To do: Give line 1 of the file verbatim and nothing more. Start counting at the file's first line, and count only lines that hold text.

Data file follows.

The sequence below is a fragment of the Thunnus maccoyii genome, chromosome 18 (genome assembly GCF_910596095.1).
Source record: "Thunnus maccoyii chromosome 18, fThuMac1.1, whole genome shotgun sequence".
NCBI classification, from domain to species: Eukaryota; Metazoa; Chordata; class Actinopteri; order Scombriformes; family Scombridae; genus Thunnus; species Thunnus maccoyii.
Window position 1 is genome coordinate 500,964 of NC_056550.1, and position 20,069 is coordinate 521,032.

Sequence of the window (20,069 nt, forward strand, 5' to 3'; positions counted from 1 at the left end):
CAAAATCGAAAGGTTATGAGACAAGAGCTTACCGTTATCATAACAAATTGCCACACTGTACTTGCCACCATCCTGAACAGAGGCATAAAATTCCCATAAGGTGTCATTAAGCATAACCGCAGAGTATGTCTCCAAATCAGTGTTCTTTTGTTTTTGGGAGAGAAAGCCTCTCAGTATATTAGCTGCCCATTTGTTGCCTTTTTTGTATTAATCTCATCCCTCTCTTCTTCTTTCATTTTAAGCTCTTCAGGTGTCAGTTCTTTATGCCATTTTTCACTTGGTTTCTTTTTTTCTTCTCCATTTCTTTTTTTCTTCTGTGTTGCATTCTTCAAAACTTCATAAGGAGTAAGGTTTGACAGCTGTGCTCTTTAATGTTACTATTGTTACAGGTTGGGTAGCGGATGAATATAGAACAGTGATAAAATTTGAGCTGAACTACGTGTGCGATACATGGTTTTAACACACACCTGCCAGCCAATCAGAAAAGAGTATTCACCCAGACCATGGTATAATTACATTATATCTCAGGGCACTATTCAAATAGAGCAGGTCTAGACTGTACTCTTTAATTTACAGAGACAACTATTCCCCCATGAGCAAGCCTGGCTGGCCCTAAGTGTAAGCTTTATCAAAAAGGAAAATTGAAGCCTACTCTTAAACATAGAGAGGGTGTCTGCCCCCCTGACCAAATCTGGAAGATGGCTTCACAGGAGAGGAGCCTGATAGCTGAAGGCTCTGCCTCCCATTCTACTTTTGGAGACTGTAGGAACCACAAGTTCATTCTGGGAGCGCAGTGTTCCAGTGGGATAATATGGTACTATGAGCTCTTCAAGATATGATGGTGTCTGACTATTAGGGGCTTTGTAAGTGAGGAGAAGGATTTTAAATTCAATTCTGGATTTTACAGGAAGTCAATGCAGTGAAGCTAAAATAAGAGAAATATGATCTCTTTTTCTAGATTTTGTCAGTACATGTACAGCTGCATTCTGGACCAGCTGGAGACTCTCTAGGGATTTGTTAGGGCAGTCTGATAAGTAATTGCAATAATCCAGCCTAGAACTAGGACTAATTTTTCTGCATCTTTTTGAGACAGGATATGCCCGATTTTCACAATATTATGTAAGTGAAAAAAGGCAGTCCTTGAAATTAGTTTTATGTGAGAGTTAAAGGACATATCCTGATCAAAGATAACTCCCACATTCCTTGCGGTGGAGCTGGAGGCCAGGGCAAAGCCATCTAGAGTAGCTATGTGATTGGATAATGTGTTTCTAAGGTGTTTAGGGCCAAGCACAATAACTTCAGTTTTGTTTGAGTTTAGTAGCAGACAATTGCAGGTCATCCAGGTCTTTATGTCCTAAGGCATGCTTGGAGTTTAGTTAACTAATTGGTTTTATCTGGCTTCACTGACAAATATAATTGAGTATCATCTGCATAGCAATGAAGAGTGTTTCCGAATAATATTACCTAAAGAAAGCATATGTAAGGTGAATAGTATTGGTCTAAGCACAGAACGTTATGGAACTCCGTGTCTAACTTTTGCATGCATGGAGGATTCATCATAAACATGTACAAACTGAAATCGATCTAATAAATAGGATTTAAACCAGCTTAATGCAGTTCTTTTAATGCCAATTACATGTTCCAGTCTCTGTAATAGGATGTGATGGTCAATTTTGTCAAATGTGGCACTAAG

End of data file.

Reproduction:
The sequence below is a fragment of the Thunnus maccoyii genome, chromosome 18 (genome assembly GCF_910596095.1).